The enzyme-catalyzed reactions we have been discussing often operate within metabolic pathways in which the product of one reaction is a substrate for the next. For example, the pathway for the catabolism of sucrose begins with sucrase and ends many reactions later with the production of CO2 and H2O. Energy is released along the way. Each step of this catabolic pathway is catalyzed by a specific enzyme:
Other enzymes participate in anabolic pathways, which produce relatively complex molecules from simpler ones. A typical cell contains hundreds of enzymes that participate in many interconnecting metabolic pathways, forming a metabolic system (FIGURE 3.17). Consider a single molecule in the midst of this map:
Clearly, every component of this complex system is affected by every other component, making it difficult to predict what would happen if one or more components were altered. In the new field of systems biology, scientists describe mathematically the components of metabolic systems—the concentrations of all the reactants and the rates of the reactions—and use computer algorithms to make predictions about what would happen if a component of the system were altered (see Concept 1.2).
Cells need to maintain stable internal conditions, including constant levels of certain metabolites. In addition, cells need to regulate their metabolic pathways to respond to changes, either within the organism or in its environment. One way a cell can regulate its metabolism is to control the amount of an enzyme. For example, the product of a metabolic pathway may be available from the cell’s environment in adequate amounts. In this case, it would be energetically wasteful for the cell to continue making large proteins (as most enzymes are) that it doesn’t need. For this reason, cells often have the ability to turn off the synthesis of certain enzymes.
The amount of an enzyme is controlled by regulating the expression of gene(s), a topic covered in Chapter 11
The consequences of too little enzyme can be significant. For example, in humans sucrase is important in digestion. In rare cases, infants are born with a congenital sucrase deficiency and the pathway that begins with sucrose is essentially blocked. If these infants ingest foods containing sucrose, the sucrose accumulates rather than being catabolized, and the infant gets diarrhea and stomach cramps. In some cases this leads to slower growth. This deficiency can be treated by limiting sucrose consumption or taking tablets that contain sucrase at every meal.
Cells can also maintain stable internal conditions by regulating the activity of enzymes. An enzyme protein may be present continuously, but it may be active or inactive depending on the needs of the cell. Synthesizing and breaking down enzymes takes time, whereas regulating enzyme activity allows cells to fine-tune metabolism relatively quickly in response to changes in the environment. In this section, we will describe how enzyme regulation occurs.
Various chemical inhibitors can bind to enzymes, slowing down the rates of the reactions they catalyze. Some inhibitors occur naturally in cells; others can be made in laboratories. Naturally occurring inhibitors regulate metabolism; artificial ones (such as the improved version of salicylic acid described in the opening story) can be used to treat disease, kill pests, or study how enzymes work. In some cases the inhibitor binds the enzyme irreversibly, and the enzyme becomes permanently inactivated. In other cases the inhibitor has reversible effects; it can separate from the enzyme, allowing the enzyme to function fully as before.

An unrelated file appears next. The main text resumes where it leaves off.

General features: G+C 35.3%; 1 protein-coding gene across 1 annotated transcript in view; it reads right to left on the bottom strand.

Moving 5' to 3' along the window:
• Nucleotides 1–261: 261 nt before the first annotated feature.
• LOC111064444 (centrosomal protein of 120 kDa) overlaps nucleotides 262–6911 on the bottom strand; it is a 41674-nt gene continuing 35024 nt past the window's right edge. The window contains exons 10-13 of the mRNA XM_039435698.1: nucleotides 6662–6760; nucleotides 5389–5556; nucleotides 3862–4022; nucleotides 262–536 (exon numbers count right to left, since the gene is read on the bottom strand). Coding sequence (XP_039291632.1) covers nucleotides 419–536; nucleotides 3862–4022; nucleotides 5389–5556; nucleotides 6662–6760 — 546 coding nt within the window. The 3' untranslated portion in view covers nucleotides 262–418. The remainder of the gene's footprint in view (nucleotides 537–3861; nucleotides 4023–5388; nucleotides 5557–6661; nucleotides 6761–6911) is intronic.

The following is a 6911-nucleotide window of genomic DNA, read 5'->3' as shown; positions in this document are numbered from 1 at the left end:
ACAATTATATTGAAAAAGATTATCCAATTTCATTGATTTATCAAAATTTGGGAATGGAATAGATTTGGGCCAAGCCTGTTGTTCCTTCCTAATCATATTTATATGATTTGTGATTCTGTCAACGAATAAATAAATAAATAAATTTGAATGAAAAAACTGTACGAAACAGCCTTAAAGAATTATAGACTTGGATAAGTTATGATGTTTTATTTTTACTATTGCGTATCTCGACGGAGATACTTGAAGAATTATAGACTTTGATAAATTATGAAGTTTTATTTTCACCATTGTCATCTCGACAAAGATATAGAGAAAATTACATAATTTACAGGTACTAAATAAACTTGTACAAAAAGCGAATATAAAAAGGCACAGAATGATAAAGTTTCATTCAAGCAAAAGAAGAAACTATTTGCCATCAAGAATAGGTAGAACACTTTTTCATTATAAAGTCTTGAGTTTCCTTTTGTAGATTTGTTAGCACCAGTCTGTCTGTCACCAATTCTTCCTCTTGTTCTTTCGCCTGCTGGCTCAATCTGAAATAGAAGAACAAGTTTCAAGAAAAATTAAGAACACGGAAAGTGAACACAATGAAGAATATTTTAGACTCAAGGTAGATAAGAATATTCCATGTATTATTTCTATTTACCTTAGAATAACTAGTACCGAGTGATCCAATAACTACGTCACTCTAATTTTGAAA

If an inhibitor covalently binds to an amino acid side chain at the active site of an enzyme, the enzyme is permanently inactivated because it cannot interact with its substrate. An example of an irreversible inhibitor is DIPF (diisopropyl phosphorofluoridate), which irreversibly inhibits acetylcholinesterase, an important enzyme that functions in the nervous system. DIPF does so by reacting with a hydroxyl group on a serine in the active site (FIGURE 3.18). The widely used insecticide malathion is a derivative of DIPF that inhibits only insect acetylcholinesterase, not the mammalian enzyme. The irreversible inhibition of enzymes is of practical use to humans, but this form of regulation is not common in the cell, because the enzyme is permanently inactivated and cannot be recycled. Instead, cells use reversible inhibition.
In some cases, an inhibitor is similar enough to a particular enzyme’s natural substrate that it can bind noncovalently to the active site, yet different enough that no chemical reaction occurs. This is analogous to a key that inserts into a lock but does not turn it. When such a molecule is bound to the enzyme, the natural substrate cannot enter the active site and the enzyme is unable to function. Such a molecule is called a competitive inhibitor because it competes with the natural substrate for the active site (FIGURE 3.19A). Many drugs are competitive inhibitors of enzyme targets. For example, methotrexate is a drug designed with a structure similar to the metabolite dihydrofolate. The latter is converted by an enzyme to a substance essential to cell division. Acting as a competitive inhibitor of the enzyme, methotrexate blocks cell division and is used in cancer therapy. Competitive inhibition is reversible. When the concentration of the competitive inhibitor is reduced, the active site is less likely to be occupied by the inhibitor, and the enzyme regains activity.
Go to ANIMATED TUTORIAL 3.2 Enzyme Catalysis
A noncompetitive inhibitor binds to an enzyme at a site distinct from the active site. This binding causes a change in the shape (the conformation) of the enzyme, altering its activity (FIGURE 3.19B). The active site may no longer bind the substrate, or if it does, the rate of product formation may be reduced. Like competitive inhibitors, noncompetitive inhibitors can become unbound, so their effects are reversible.
Noncompetitive inhibition is an example of allostery (allo, “different”; stereos, “shape”). Allosteric regulation occurs when a non-substrate molecule binds or modifies a site other than the active site of an enzyme. The site bound by the non-substrate molecule is called the allosteric site. This binding induces the enzyme to change its conformation, altering the chemical attraction (affinity) of the active site for the substrate. As a result, the rate of the reaction is changed.
An allosteric site may be modified by either noncovalent or covalent binding:
Go to ANIMATED TUTORIAL 3.3 Allosteric Regulation of Enzymes
Protein kinases are of particular importance in intracellular signaling pathways (see Concepts 5.5 and 5.6 and in the control of cell reproduction (see Concept 7.3)